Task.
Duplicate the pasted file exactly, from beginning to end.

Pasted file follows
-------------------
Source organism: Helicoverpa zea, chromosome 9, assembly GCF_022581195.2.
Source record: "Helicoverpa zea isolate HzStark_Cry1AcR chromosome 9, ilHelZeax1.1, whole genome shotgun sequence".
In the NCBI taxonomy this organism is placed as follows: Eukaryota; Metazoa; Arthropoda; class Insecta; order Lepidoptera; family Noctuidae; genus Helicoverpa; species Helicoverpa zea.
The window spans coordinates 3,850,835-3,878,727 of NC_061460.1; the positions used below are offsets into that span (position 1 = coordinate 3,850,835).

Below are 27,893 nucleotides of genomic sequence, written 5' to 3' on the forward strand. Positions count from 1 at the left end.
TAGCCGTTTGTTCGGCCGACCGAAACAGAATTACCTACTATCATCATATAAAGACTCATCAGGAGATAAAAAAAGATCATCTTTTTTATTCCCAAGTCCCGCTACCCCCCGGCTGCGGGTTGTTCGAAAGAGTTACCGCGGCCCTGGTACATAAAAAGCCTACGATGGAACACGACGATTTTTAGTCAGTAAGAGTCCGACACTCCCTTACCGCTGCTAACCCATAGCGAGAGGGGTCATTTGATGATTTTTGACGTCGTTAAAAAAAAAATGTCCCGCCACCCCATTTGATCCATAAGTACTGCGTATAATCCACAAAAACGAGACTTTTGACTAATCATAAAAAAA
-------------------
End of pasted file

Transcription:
Source organism: Helicoverpa zea, chromosome 9, assembly GCF_022581195.2.
Source record: "Helicoverpa zea isolate HzStark_Cry1AcR chromosome 9, ilHelZeax1.1, whole genome shotgun sequence".
In the NCBI taxonomy this organism is placed as follows: Eukaryota; Metazoa; Arthropoda; class Insecta; order Lepidoptera; family Noctuidae; genus Helicoverpa; species Helicoverpa zea.
The window spans coordinates 3,850,835-3,878,727 of NC_061460.1; the positions used below are offsets into that span (position 1 = coordinate 3,850,835).

Below are 27,893 nucleotides of genomic sequence, written 5' to 3' on the forward strand. Positions count from 1 at the left end.
TAGCCGTTTGTTCGGCCGACCGAAACAGAATTACCTACTATCATCATATAAAGACTCATCAGGAGATAAAAAAAGATCATCTTTTTTATTCCCAAGTCCCGCTACCCCCCGGCTGCGGGTTGTTCGAAAGAGTTACCGCGGCCCTGGTACATAAAAAGCCTACGATGGAACACGACGATTTTTAGTCAGTAAGAGTCCGACACTCCCTTACCGCTGCTAACCCATAGCGAGAGGGGTCATTTGATGATTTTTGACGTCGTTAAAAAAAAAATGTCCCGCCACCCCATTTGATCCATAAGTACTGCGTATAATCCACAAAAACGAGACTTTTGACTAATCATAAAAAAA